"This is my fault," she said quietly. Tara immediately gathered Willow in her arms, and held her as her tears started to flow.

"Shh," she soothed Willow, as her body shook with sobs, "it's not your fault, Willow, it's not. These are evil creatures, Willow, and you're, you're not one of them, you're good, you're the most wonderful thing in the world, and you can't blame yourself for what they do."

"But they hurt you," Willow said in a tiny, pleading voice, "because of me..."

"They tried to hurt you," Tara said, "I will never let that happen, Willow, not if there's anything I can do to stop it. I'm okay, and you're not hurt, and we'll get through this together, okay?" Willow clung to her, her sobs becoming quieter, but not entirely gone. Tara took her head in her hands, lifting her so she could see her face, and wipe the tears from Willow's cheeks with her thumbs.

"I can't leave you," she said, "I can't, and I won't. I will stay by your side Willow, always, there's simply no other choice for me to make, and no other choice I would make even if I could. Okay?" Willow nodded, tears still shining in her eyes. Tara leaned forward and kissed her, very gently.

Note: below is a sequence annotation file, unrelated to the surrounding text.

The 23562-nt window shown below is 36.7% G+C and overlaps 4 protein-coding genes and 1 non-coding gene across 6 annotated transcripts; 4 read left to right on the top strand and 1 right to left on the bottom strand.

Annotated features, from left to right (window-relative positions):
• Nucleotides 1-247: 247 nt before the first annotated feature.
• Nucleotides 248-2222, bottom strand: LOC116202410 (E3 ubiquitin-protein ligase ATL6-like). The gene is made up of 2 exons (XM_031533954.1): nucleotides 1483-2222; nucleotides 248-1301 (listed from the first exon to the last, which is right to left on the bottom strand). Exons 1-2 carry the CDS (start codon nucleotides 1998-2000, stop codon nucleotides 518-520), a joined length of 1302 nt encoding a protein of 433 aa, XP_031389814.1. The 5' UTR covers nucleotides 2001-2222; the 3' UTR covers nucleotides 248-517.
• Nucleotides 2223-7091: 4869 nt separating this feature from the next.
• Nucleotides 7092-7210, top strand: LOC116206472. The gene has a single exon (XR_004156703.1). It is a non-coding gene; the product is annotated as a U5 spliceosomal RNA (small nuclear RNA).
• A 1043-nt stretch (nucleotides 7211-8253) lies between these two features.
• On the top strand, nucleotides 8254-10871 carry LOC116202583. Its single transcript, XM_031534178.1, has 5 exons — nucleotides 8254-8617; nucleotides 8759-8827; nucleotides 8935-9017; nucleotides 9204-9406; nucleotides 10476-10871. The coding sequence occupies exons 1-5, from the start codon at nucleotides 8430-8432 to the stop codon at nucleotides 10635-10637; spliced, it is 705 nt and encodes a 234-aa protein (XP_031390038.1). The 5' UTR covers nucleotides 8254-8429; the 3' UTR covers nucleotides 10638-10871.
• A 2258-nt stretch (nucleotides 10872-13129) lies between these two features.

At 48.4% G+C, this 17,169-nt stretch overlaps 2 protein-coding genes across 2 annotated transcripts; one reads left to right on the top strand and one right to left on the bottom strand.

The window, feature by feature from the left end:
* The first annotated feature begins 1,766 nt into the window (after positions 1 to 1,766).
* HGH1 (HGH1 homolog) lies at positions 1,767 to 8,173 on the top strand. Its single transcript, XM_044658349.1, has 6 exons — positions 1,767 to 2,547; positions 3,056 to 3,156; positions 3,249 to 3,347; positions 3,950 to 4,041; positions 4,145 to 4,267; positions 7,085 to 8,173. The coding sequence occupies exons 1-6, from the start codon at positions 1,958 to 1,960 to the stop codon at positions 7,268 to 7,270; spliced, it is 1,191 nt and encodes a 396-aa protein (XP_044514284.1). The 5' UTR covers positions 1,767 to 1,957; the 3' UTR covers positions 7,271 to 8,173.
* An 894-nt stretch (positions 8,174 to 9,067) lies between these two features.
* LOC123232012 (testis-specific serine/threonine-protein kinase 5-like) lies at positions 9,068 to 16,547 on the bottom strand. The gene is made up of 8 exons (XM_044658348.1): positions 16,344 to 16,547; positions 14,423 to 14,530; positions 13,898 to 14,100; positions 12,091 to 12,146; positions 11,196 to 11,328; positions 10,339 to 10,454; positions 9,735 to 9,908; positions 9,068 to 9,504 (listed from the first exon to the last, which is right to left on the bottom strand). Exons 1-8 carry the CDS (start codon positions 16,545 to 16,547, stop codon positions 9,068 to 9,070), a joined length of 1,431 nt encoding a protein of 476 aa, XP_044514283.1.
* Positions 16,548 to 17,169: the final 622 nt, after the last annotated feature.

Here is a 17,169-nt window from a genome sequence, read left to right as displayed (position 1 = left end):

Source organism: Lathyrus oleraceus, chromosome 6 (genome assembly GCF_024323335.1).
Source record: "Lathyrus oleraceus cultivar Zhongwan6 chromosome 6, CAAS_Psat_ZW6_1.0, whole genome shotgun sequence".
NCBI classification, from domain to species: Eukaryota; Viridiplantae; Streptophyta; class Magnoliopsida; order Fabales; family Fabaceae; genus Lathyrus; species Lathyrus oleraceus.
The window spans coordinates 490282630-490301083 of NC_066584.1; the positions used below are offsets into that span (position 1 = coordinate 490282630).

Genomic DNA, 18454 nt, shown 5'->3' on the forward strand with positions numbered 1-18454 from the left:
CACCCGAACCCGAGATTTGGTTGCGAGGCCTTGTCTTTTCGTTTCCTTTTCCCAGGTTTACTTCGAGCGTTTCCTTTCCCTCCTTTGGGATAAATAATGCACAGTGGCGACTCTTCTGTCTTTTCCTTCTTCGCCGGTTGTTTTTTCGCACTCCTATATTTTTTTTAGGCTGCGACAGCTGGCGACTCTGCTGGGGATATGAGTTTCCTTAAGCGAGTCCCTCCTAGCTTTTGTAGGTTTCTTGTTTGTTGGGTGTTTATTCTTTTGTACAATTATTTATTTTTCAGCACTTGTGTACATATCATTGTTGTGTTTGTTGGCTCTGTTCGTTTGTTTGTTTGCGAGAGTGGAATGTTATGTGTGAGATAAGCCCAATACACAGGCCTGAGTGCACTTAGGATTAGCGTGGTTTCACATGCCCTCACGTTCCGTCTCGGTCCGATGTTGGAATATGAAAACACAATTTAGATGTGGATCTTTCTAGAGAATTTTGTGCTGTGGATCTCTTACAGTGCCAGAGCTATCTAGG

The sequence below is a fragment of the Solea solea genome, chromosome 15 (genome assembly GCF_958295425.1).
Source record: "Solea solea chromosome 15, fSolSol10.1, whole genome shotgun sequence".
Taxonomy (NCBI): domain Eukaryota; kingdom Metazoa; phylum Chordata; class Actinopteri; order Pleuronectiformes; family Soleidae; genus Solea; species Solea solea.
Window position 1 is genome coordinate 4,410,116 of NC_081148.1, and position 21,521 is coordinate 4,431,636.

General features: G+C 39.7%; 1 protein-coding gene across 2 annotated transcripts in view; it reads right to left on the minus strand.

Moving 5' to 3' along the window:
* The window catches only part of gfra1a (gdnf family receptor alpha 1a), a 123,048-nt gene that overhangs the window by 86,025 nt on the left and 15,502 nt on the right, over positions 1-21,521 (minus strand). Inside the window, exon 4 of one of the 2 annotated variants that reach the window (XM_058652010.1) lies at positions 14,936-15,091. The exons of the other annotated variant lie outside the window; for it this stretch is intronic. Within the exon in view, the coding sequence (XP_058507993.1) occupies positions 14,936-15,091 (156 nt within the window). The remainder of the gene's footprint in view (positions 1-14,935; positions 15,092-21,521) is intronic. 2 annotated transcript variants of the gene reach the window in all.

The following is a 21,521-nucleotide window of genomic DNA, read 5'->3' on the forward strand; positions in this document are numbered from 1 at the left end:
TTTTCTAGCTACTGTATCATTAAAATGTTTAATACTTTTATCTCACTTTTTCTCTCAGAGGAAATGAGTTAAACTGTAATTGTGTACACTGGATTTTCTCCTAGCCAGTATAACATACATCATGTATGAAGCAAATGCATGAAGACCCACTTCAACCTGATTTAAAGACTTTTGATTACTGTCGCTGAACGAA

"Okay?" she asked again, softly.

"Okay," Willow said. They let go of each other, keeping their hands held, and continued on their way along the outskirts of the wood, towards the rise ahead.

"I know you feel this is something that's your problem, not mine," Tara said gently, "but it's not. If these creatures, and Shadai, threaten you, then they're threatening me too. You're mine, Willow, just like I'm yours. That's... you're the most perfect, beautiful part of my life, and I won't let anything take you away from me. What would you do, if demons were hunting me?" Willow nodded her understanding.

"Freeze them so hard they'll take centuries to melt in the hellfire," she said firmly.

"That's my sorceress," Tara grinned.

"Thank you," Willow said sincerely, "thank you for... gods, for being you, for being amazing."

"All yours," Tara said, "and more. You're welcome. Come on," she added, quickening her pace, "are you okay for a bit more speed?"

"Ready when you are," Willow grinned.

"If you're right about the demons, they'll definitely be looking for us. Do goat-men sleep?"